contradiction and argument; and, Most likely, your antiquarian corre- rudely elevated with a consciousness spondent Q, may, through the medium of his own mental superiority, he smiles of your invaluable Miscellany, be with a supercilious sneer on the comenabled to give the lovers of antiquity mon herd of his “unreflecting fellow and local information, some elucida- creatures ;” and too frequently treats tion of the following brief remark in them either as unworthy of his attenBlome's Brittannia, as the subject is tion, or as incapable of comprehendhighly interesting in the ancient his-ing, not merely logical disquisitions, tory of Liverpool, with which he seems but even simple moral truths. To to be well acquainted.

combat with such antagonists, is at BLOME.—“On the west side, upon once a difficult and an imposing task. the said river, (Mersey) is a stately If, in point of sterling sense, the advoand strong pile of building called the cate for truth be superior to the supTower, erected many hundred years porter of error, still that is not sufliago, by Sir Jo. de Stanley and his lady, cient: he must grapple with him pro who lye enter'd under their alablaster focis et armis; he must meet him on tombs.”

his own ground; he must refute by The interment of Sir John and his the application of incontrovertible lady here, seems to rest entirely on truths and first principles; he must not the evidence of this writer: neither walk around the moat of the capital of Camden, nor Leland, takes any no- Error, but he must scale the walls tice of it, or the monuments.

remove the sentinels-scour the outQuery. If Q, or any of your cor- works-enter the citadel, and there, respondents ever met with any account arm to arm, and foot to foot, must of it in any

other writer; or any gra- fight on till he conquers his enemy, or phic illustration of the monuments dies in the combat. But as, in military which existed, so late as 1673, when tactics, the wisdom of the general is Blome wrote?

developed in the election of the mode P.S. Query.By whom was the of his attack; so it is with the chamcarved work in St. Peter's church exe- pion for Truth: his learning, and skill, cuted, (between the years 1669, and and intellect, are more displayed in 1704,) consisting of palms, foliage, the method he pursues, in order to redoves, &c.; and a pelican, allusive to fute and convince, than in the arscripture history? This is well worthy rangement of his arguments when classthe attention of the admirers of the ed, or in the beauty of his language, Arts, and reflects an honour on the the chastity of his style, or the brilname of the artist, which, instead of liancy of his imagery. By the unskilremaining dubious and forgotten, is ful management of an army, many a deserving of being rescued from obli- campaign has been rendered nugatory; vion.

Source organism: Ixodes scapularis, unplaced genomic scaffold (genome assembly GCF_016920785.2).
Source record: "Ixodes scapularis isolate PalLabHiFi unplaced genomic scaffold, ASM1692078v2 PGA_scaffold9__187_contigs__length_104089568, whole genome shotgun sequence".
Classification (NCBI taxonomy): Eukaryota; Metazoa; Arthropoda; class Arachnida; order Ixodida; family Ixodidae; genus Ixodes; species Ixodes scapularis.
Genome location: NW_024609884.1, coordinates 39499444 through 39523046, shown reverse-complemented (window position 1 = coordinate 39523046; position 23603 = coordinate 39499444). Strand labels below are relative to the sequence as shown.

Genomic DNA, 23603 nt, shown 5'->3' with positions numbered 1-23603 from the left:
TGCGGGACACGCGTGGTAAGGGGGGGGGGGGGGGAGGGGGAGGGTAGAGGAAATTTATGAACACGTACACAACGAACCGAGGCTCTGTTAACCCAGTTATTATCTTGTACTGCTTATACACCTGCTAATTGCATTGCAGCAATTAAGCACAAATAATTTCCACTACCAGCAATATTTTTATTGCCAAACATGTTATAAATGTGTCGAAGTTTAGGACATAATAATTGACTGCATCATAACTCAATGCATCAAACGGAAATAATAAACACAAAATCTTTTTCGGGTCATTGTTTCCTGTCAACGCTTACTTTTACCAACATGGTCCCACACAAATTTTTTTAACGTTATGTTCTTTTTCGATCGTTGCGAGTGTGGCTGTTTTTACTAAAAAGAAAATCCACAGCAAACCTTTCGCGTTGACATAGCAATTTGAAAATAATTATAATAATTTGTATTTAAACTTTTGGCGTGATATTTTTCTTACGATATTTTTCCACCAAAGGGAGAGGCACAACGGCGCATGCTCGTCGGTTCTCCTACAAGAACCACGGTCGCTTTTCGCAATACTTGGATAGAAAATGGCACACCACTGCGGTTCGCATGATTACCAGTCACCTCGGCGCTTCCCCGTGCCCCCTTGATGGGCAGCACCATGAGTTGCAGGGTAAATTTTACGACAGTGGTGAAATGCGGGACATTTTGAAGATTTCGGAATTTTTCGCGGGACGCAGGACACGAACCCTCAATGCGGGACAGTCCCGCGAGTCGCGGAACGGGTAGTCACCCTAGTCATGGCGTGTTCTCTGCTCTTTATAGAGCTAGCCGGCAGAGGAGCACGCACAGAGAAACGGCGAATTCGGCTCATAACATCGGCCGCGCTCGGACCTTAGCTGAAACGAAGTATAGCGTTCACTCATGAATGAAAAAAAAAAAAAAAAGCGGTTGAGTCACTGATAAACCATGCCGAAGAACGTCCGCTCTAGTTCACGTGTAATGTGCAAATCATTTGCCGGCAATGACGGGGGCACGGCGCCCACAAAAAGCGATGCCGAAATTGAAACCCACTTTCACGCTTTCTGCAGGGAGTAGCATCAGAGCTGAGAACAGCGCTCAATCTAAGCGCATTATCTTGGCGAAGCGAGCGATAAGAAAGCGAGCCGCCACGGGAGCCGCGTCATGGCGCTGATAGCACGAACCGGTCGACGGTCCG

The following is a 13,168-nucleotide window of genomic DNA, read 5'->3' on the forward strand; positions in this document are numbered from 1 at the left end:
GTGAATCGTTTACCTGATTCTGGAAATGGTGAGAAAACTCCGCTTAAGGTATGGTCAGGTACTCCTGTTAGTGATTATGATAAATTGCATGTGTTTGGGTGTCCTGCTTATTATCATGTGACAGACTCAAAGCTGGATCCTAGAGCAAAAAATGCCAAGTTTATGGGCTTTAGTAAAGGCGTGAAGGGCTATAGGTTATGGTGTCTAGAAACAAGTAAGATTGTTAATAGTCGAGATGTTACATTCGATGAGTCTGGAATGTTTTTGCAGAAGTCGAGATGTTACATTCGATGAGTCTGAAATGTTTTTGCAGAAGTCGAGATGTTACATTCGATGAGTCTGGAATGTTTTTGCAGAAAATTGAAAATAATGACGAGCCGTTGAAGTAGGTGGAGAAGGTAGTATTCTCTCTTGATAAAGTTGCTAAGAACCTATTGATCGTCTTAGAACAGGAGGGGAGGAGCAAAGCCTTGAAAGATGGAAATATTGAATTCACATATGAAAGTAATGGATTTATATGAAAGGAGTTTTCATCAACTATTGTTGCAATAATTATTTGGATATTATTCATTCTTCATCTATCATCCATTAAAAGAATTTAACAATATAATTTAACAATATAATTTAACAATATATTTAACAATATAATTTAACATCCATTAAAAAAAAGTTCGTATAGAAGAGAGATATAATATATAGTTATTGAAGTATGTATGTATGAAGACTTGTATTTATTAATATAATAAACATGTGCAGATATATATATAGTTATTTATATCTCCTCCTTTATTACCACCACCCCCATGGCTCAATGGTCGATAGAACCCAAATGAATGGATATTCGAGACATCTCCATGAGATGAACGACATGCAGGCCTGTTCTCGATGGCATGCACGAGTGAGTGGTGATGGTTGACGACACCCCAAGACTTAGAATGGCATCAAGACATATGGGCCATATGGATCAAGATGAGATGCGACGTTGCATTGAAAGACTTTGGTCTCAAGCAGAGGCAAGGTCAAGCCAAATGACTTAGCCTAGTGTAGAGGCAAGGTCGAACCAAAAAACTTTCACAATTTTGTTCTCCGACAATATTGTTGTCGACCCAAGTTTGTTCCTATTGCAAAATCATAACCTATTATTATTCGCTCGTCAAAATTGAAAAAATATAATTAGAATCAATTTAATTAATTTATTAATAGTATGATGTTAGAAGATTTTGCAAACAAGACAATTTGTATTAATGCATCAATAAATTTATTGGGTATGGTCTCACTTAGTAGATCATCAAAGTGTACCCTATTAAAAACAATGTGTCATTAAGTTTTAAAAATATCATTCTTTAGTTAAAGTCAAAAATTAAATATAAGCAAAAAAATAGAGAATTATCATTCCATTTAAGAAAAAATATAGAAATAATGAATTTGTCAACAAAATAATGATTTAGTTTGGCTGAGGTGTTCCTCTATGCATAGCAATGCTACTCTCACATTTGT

and by the ill-timed or ill-planned Yours, &c. efforts of well-meaning advocates for Liverpool, Aug. 10, 1819. W.I.R. truth, the cause of truth itself has

frequently been put in jeopardy, so that by undue concessions, or weak

and frivolous refutations, it has sufReview." The Edipus Romanus ; or fered more by its intended friends, an attempt to prove, from the prin- than by all the malice and raillery of ciples of reasoning adopted by the its enemies. Right Hon. Sir William Drummond

Mr. Townsend, in the work before in his dipus Judaicus, that the twelve Cæsars are the twelve Signs of be at once a learned, judicious, and

us, has, however, approved himself to the Zodiac. By the Rev. George skilful opponent to error. He has Townsend, A. M. of Trinity College, “ met Greek like Greek.” He has Cambridge. Hatchard, pp. 147, 8vo. adopted the ex absurdo method of prov: 78. 6d.

ing his argument, and we consider it Error never assumes a more danger- justifiable; but he has concealed it qus form, than when it is supported sufficiently to excite a feeling of atby learning and rank. Surrounded tention and interest; and has deveby the bulwarks of education and loped it sufficiently to prevent any science, the learned sophist braves the misconception or unfair deduction. storm of ridicule, or the shafts of | His argument has reminded us of a No.7,--VOL. I.

2T

TO THE EDITOR OF THE IMPERIAL

ment. How ridiculous the stern and

Reply to Critical Inquiries, fc. self - opiniated importance of the former! how disgusting the pride,

[Inserted No. 5.] ignorance and impertinence of the latter! Persons who barely comply